British hunter Thorndike vacationing in Bavaria has Hitler in his gun sight. He is captured, beaten, left for dead, and escapes back to London where he is hounded by German agents and aided by a young woman.
Mae Doyle comes back to her hometown a cynical woman. Her brother Joe fears that his love, fish cannery worker Peggy, may wind up like Mae. Mae marries Jerry and has a baby; she is happy but restless, drawn to Jerry's friend Earl.
Two women love the same man in a world of few prospects. In Budapest, Liliom is a "public figure," a rascal who's a carousel barker, loved by the experienced merry-go-round owner and by a ... See full summary »
Chris Cross, 25 years a cashier, has a gold watch and little else. That rainy night, he rescues delectable Kitty from her abusive boyfriend Johnny. Smitten, amateur painter Chris lets Kitty think he's a wealthy artist. At Johnny's urging, she lets Chris establish her in an apartment (with his shrewish wife's money). There, Chris paints masterpieces; but Johnny sells them under Kitty's name, with disastrous and ironic results. Written by
Rod Crawford <firstname.lastname@example.org>
The failure of the original copyright holder to renew the film's copyright resulted in it falling into public domain, meaning that virtually anyone could duplicate and sell a VHS/DVD copy of the film. Therefore, many of the versions of this film available on the market are either severely (and usually badly) edited and/or of extremely poor quality, having been duped from second- or third-generation (or more) copies of the film. See more »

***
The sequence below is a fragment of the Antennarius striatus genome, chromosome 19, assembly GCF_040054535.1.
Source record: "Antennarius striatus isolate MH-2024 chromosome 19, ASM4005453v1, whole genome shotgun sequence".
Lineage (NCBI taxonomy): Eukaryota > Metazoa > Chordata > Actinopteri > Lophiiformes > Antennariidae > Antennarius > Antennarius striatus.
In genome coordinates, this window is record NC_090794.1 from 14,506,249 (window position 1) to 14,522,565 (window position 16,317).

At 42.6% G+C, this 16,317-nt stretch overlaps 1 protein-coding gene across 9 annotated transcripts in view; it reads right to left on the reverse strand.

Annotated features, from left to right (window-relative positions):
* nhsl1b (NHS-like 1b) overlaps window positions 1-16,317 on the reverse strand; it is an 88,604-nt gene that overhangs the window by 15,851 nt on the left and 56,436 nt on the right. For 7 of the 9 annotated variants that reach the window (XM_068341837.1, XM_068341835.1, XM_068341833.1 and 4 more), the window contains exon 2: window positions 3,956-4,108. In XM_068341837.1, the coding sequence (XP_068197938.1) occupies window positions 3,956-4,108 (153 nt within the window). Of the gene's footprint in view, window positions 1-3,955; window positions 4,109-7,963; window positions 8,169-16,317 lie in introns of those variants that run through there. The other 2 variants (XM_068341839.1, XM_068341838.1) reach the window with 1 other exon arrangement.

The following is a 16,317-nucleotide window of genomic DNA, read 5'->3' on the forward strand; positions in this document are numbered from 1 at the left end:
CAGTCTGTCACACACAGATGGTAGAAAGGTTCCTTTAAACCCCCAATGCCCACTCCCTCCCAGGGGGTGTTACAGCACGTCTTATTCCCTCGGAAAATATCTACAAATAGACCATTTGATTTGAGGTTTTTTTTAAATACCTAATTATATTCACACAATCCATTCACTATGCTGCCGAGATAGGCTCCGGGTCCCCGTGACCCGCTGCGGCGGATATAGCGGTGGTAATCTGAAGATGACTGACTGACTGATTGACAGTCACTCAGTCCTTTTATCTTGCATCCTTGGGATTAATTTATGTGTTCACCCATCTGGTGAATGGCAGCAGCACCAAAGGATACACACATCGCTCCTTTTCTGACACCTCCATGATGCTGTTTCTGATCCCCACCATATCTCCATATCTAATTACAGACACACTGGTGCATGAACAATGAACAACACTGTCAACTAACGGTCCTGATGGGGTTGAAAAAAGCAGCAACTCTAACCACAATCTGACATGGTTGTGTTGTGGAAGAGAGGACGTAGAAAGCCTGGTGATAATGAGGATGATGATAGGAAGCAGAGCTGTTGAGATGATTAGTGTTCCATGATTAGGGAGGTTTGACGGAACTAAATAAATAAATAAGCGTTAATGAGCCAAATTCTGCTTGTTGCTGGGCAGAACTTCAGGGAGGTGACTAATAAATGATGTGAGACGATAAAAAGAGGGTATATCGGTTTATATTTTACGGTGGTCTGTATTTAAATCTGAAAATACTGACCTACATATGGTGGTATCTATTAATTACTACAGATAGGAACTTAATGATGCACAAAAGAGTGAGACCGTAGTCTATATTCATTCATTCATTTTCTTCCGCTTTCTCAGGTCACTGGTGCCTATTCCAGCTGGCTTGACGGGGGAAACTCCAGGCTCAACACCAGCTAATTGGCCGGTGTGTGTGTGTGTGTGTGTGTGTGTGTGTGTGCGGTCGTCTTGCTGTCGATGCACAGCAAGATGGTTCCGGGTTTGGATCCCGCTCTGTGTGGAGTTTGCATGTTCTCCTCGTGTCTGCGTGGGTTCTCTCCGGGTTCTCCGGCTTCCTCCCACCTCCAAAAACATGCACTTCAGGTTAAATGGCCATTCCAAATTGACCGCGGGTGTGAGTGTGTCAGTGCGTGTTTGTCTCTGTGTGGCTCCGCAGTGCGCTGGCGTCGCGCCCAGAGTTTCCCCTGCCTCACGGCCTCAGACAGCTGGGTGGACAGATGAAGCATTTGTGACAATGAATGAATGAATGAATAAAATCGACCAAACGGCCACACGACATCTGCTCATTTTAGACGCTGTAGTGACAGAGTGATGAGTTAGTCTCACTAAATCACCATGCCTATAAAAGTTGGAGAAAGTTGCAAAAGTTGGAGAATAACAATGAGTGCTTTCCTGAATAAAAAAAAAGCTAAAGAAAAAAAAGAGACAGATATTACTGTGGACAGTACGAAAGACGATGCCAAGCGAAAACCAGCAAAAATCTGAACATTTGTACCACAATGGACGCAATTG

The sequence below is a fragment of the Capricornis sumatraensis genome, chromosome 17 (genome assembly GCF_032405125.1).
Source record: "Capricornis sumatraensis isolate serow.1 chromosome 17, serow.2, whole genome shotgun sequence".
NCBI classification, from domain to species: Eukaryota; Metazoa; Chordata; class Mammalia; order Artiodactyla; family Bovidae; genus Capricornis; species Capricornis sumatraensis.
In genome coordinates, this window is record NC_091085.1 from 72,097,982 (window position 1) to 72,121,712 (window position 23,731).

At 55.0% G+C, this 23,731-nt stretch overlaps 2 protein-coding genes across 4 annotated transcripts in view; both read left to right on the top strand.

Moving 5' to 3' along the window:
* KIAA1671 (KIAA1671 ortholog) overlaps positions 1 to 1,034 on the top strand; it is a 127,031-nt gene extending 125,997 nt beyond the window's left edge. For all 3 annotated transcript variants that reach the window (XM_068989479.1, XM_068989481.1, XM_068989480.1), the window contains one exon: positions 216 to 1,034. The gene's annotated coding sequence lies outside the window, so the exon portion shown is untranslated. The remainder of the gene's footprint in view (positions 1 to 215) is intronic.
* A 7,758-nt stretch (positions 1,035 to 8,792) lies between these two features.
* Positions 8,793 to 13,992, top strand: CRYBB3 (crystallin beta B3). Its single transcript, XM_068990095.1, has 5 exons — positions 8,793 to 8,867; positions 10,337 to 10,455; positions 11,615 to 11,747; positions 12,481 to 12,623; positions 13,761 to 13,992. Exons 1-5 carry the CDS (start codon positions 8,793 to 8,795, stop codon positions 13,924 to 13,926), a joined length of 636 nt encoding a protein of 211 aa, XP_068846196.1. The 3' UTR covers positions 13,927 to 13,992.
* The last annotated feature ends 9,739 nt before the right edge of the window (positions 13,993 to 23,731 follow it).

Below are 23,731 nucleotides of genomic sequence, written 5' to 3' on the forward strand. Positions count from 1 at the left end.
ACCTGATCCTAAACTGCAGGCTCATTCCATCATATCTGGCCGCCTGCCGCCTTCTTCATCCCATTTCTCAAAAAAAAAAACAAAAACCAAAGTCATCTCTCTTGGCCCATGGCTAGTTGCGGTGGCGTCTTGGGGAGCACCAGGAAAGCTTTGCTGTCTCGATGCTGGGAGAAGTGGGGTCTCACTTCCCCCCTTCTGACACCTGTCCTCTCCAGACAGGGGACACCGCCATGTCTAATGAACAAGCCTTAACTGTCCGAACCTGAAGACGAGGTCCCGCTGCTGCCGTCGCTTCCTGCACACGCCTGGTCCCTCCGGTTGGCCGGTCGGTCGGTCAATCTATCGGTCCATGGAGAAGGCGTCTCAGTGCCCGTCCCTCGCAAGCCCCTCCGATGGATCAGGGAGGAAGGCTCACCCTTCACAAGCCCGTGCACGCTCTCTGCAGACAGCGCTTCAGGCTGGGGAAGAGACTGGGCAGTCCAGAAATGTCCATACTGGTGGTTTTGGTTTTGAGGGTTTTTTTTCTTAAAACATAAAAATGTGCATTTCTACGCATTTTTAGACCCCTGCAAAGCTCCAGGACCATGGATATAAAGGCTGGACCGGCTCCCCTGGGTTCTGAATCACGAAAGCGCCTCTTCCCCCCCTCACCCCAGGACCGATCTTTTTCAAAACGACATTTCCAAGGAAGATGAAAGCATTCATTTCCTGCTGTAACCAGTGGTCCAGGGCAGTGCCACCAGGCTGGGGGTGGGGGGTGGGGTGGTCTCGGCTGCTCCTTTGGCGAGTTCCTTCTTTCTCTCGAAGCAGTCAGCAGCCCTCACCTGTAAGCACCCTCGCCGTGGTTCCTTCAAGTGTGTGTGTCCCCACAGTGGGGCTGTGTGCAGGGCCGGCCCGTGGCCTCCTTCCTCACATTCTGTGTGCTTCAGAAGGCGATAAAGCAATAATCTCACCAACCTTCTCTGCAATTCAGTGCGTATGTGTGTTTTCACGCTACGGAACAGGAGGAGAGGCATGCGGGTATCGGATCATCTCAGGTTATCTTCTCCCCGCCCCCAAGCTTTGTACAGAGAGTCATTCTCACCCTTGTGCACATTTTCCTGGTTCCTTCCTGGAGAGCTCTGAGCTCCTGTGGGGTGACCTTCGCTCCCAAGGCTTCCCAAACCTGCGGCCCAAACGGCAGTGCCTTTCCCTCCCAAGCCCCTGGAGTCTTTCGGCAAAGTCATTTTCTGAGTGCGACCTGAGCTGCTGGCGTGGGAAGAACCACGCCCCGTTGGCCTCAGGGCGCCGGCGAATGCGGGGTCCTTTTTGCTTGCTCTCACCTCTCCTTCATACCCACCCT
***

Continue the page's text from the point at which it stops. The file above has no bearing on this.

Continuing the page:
The story takes place in 1934, but all of Margaret Lindsay's and Joan Bennett's clothes, shoes and hairstyles are strictly in the 1945 mode, which had considerably changed during the intervening eleven years. The featured taxicab is of late 1930s vintage, about three years too new. See more »
For he's a jolly good fellow. For he's a jolly good fellow. For he's a jolly good fellow... which nobody can deny. Which nobody can deny. Which nobody can deny. Which nobody can deny.
See more »
It's hard to see that your youth has escaped you. It happens to us all. The sad personage of Christopher Cross is very touching. He has seen his life pass with a nice gold watch all he has to show for it. His wife is ugly and mean spirited, his work is dull. He is quite a good painter but hasn't time to do anything about it. Them "she" comes into the picture. All those charms, sexy, vulnerable, and evil, with a connection to Dan Duryea (what a cad) to boot. When the Robinson Character comes to her rescue, it's Johnny (Duryea) who is slapping her around. She is perceptive enough to believe that the well dressed older man must have money, and, if she plays her cards right, she can squeeze him for money. He falls, hook, line, and sinker, and really believes she cares about him. Not only is she an opportunist, she even uses his art as her own to get more money. Because he is moonstruck, he lets her go on and on. There is a subplot concerning his wife's first husband and some other things, but he slowly descends the path to destruction. Everyone watching the movie knows that the poor sap is going to get his at some point. The way it happens is a bit of a stretch. Chris should really feel very little guilt; he is victimized all long the way. But in film noir, the dark elements demand their pound of flesh. He is paid for his foolishness and trust.
20 of 21 people found this review helpful.
Was this review helpful to you?